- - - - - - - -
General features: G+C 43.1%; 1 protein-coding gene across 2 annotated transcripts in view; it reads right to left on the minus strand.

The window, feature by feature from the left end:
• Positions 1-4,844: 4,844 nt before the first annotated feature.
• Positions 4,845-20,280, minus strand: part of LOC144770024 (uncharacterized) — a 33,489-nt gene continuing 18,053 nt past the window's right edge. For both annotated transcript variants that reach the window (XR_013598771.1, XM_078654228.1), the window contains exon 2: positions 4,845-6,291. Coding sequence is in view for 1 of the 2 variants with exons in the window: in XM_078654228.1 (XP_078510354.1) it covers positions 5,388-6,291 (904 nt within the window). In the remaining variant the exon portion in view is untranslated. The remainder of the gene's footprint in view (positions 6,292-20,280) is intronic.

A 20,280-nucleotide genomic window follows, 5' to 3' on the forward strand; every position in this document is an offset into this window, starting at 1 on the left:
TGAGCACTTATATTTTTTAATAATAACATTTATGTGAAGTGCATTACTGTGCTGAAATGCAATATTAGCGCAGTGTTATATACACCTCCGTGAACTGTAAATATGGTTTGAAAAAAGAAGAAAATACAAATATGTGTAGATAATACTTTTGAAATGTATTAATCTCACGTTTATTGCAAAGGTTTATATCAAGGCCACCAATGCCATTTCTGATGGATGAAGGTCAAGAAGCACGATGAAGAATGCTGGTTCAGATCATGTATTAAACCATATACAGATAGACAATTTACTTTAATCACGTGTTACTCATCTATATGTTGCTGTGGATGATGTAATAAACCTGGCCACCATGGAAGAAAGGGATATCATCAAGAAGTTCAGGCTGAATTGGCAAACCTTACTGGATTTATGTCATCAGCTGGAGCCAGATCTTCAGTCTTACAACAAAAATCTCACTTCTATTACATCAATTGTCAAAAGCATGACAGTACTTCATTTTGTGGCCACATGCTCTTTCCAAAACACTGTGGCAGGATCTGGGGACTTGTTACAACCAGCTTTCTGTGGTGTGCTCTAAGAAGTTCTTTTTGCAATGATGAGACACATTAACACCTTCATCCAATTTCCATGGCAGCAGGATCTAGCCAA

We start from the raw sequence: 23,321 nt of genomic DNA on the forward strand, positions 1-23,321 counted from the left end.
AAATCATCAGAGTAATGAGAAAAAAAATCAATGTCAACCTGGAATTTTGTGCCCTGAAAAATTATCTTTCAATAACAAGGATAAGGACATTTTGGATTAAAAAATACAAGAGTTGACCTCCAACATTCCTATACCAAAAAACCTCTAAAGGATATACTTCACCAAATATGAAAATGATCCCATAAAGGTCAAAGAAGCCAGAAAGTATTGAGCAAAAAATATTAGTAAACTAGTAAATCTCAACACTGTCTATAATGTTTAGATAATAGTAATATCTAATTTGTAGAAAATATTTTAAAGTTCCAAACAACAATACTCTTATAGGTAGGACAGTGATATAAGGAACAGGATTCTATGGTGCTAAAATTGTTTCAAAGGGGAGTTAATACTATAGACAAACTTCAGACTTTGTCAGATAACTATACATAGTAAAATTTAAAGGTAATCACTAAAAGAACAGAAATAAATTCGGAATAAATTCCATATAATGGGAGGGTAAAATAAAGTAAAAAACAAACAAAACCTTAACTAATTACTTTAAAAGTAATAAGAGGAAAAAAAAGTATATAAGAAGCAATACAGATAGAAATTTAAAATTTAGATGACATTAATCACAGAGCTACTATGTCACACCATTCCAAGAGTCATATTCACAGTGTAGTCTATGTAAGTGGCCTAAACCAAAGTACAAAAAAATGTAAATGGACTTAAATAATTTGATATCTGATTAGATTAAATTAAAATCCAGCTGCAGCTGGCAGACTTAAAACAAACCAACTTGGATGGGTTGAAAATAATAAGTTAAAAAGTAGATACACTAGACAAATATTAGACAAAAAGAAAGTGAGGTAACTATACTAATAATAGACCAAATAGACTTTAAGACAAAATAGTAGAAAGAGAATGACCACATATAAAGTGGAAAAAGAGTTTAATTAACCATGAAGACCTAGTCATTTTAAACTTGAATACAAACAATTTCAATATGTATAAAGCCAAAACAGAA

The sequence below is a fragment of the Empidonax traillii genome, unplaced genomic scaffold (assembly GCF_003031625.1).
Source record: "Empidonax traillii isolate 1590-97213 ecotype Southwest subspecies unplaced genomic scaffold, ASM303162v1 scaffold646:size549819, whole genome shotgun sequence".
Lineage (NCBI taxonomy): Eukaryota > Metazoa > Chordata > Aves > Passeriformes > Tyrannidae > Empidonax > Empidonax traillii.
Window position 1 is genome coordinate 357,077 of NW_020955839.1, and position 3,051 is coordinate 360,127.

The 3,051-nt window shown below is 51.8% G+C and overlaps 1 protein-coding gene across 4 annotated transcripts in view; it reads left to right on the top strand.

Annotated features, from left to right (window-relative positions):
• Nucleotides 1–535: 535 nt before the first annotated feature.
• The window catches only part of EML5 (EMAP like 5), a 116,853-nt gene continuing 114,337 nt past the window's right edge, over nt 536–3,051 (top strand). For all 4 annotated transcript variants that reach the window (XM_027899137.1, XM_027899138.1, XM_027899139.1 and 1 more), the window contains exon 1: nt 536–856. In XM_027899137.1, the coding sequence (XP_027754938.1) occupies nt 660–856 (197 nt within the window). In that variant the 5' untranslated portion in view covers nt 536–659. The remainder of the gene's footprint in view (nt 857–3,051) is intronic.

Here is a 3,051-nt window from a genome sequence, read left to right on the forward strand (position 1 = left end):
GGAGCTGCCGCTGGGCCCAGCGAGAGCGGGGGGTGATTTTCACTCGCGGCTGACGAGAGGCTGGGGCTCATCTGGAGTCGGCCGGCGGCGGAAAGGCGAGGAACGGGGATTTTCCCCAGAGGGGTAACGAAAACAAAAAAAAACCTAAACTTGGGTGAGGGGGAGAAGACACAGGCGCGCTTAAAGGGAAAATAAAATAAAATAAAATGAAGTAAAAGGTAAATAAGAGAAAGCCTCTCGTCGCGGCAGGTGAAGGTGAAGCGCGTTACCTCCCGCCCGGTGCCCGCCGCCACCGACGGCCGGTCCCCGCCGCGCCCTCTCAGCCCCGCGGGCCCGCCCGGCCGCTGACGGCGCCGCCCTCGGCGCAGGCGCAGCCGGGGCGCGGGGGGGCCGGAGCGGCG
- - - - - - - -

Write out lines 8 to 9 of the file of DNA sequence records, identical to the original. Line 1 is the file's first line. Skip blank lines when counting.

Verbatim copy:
AAATCATCAGAGTAATGAGAAAAAAAATCAATGTCAACCTGGAATTTTGTGCCCTGAAAAATTATCTTTCAATAACAAGGATAAGGACATTTTGGATTAAAAAATACAAGAGTTGACCTCCAACATTCCTATACCAAAAAACCTCTAAAGGATATACTTCACCAAATATGAAAATGATCCCATAAAGGTCAAAGAAGCCAGAAAGTATTGAGCAAAAAATATTAGTAAACTAGTAAATCTCAACACTGTCTATAATGTTTAGATAATAGTAATATCTAATTTGTAGAAAATATTTTAAAGTTCCAAACAACAATACTCTTATAGGTAGGACAGTGATATAAGGAACAGGATTCTATGGTGCTAAAATTGTTTCAAAGGGGAGTTAATACTATAGACAAACTTCAGACTTTGTCAGATAACTATACATAGTAAAATTTAAAGGTAATCACTAAAAGAACAGAAATAAATTCGGAATAAATTCCATATAATGGGAGGGTAAAATAAAGTAAAAAACAAACAAAACCTTAACTAATTACTTTAAAAGTAATAAGAGGAAAAAAAAGTATATAAGAAGCAATACAGATAGAAATTTAAAATTTAGATGACATTAATCACAGAGCTACTATGTCACACCATTCCAAGAGTCATATTCACAGTGTAGTCTATGTAAGTGGCCTAAACCAAAGTACAAAAAAATGTAAATGGACTTAAATAATTTGATATCTGATTAGATTAAATTAAAATCCAGCTGCAGCTGGCAGACTTAAAACAAACCAACTTGGATGGGTTGAAAATAATAAGTTAAAAAGTAGATACACTAGACAAATATTAGACAAAAAGAAAGTGAGGTAACTATACTAATAATAGACCAAATAGACTTTAAGACAAAATAGTAGAAAGAGAATGACCACATATAAAGTGGAAAAAGAGTTTAATTAACCATGAAGACCTAGTCATTTTAAACTTGAATACAAACAATTTCAATATGTATAAAGCCAAAACAGAA

The sequence below is a fragment of the Empidonax traillii genome, unplaced genomic scaffold (assembly GCF_003031625.1).